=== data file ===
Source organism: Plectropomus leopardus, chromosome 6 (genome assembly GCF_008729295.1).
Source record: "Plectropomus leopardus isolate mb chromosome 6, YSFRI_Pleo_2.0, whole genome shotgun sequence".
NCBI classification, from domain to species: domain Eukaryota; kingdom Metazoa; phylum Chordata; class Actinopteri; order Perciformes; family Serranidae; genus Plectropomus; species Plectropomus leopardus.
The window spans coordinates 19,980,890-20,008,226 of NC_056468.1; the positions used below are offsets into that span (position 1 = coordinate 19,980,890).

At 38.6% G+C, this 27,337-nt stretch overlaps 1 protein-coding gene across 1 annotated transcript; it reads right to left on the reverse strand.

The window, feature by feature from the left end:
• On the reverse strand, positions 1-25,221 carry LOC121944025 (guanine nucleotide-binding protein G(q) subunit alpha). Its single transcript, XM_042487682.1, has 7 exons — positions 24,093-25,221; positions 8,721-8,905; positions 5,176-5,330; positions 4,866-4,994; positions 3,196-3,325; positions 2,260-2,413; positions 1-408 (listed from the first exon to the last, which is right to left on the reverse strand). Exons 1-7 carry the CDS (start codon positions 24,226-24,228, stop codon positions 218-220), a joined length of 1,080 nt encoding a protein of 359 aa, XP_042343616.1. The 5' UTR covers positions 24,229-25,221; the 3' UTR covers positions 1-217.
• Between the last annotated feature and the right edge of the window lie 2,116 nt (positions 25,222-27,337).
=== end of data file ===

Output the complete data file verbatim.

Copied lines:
Source organism: Plectropomus leopardus, chromosome 6 (genome assembly GCF_008729295.1).
Source record: "Plectropomus leopardus isolate mb chromosome 6, YSFRI_Pleo_2.0, whole genome shotgun sequence".
NCBI classification, from domain to species: domain Eukaryota; kingdom Metazoa; phylum Chordata; class Actinopteri; order Perciformes; family Serranidae; genus Plectropomus; species Plectropomus leopardus.
The window spans coordinates 19,980,890-20,008,226 of NC_056468.1; the positions used below are offsets into that span (position 1 = coordinate 19,980,890).

At 38.6% G+C, this 27,337-nt stretch overlaps 1 protein-coding gene across 1 annotated transcript; it reads right to left on the reverse strand.

The window, feature by feature from the left end:
• On the reverse strand, positions 1-25,221 carry LOC121944025 (guanine nucleotide-binding protein G(q) subunit alpha). Its single transcript, XM_042487682.1, has 7 exons — positions 24,093-25,221; positions 8,721-8,905; positions 5,176-5,330; positions 4,866-4,994; positions 3,196-3,325; positions 2,260-2,413; positions 1-408 (listed from the first exon to the last, which is right to left on the reverse strand). Exons 1-7 carry the CDS (start codon positions 24,226-24,228, stop codon positions 218-220), a joined length of 1,080 nt encoding a protein of 359 aa, XP_042343616.1. The 5' UTR covers positions 24,229-25,221; the 3' UTR covers positions 1-217.
• Between the last annotated feature and the right edge of the window lie 2,116 nt (positions 25,222-27,337).